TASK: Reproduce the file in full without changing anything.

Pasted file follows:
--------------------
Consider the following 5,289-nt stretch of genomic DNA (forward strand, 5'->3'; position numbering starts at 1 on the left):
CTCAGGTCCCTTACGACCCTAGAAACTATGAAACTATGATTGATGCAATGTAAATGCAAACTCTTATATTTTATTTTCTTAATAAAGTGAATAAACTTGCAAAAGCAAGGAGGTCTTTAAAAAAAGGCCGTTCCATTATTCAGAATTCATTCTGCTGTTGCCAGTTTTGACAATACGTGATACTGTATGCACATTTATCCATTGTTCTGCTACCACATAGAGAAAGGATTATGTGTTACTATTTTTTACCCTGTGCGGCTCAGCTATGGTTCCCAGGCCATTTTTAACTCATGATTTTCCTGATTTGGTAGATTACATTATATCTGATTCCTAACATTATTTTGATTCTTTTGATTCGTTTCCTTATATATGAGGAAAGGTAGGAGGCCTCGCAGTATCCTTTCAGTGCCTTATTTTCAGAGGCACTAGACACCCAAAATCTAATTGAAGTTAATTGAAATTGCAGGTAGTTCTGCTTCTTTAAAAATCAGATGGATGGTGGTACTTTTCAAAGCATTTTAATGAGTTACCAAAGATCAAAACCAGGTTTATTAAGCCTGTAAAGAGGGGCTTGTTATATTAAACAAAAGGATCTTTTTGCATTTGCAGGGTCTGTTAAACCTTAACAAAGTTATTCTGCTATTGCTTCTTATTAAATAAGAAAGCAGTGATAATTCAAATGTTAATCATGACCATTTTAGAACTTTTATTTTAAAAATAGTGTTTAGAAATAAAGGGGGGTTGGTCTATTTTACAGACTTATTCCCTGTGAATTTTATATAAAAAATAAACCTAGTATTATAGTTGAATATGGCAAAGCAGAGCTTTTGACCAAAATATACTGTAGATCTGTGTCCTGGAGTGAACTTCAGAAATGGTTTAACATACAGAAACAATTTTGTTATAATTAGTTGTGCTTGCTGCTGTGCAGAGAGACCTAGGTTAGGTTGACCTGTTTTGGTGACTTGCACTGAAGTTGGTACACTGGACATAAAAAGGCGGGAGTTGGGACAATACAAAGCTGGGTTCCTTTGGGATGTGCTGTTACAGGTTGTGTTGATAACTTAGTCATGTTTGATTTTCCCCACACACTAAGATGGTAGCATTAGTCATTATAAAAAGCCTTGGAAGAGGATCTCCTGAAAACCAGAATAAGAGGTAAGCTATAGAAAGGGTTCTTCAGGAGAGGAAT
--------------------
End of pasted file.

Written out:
Consider the following 5,289-nt stretch of genomic DNA (forward strand, 5'->3'; position numbering starts at 1 on the left):
CTCAGGTCCCTTACGACCCTAGAAACTATGAAACTATGATTGATGCAATGTAAATGCAAACTCTTATATTTTATTTTCTTAATAAAGTGAATAAACTTGCAAAAGCAAGGAGGTCTTTAAAAAAAGGCCGTTCCATTATTCAGAATTCATTCTGCTGTTGCCAGTTTTGACAATACGTGATACTGTATGCACATTTATCCATTGTTCTGCTACCACATAGAGAAAGGATTATGTGTTACTATTTTTTACCCTGTGCGGCTCAGCTATGGTTCCCAGGCCATTTTTAACTCATGATTTTCCTGATTTGGTAGATTACATTATATCTGATTCCTAACATTATTTTGATTCTTTTGATTCGTTTCCTTATATATGAGGAAAGGTAGGAGGCCTCGCAGTATCCTTTCAGTGCCTTATTTTCAGAGGCACTAGACACCCAAAATCTAATTGAAGTTAATTGAAATTGCAGGTAGTTCTGCTTCTTTAAAAATCAGATGGATGGTGGTACTTTTCAAAGCATTTTAATGAGTTACCAAAGATCAAAACCAGGTTTATTAAGCCTGTAAAGAGGGGCTTGTTATATTAAACAAAAGGATCTTTTTGCATTTGCAGGGTCTGTTAAACCTTAACAAAGTTATTCTGCTATTGCTTCTTATTAAATAAGAAAGCAGTGATAATTCAAATGTTAATCATGACCATTTTAGAACTTTTATTTTAAAAATAGTGTTTAGAAATAAAGGGGGGTTGGTCTATTTTACAGACTTATTCCCTGTGAATTTTATATAAAAAATAAACCTAGTATTATAGTTGAATATGGCAAAGCAGAGCTTTTGACCAAAATATACTGTAGATCTGTGTCCTGGAGTGAACTTCAGAAATGGTTTAACATACAGAAACAATTTTGTTATAATTAGTTGTGCTTGCTGCTGTGCAGAGAGACCTAGGTTAGGTTGACCTGTTTTGGTGACTTGCACTGAAGTTGGTACACTGGACATAAAAAGGCGGGAGTTGGGACAATACAAAGCTGGGTTCCTTTGGGATGTGCTGTTACAGGTTGTGTTGATAACTTAGTCATGTTTGATTTTCCCCACACACTAAGATGGTAGCATTAGTCATTATAAAAAGCCTTGGAAGAGGATCTCCTGAAAACCAGAATAAGAGGTAAGCTATAGAAAGGGTTCTTCAGGAGAGGAAT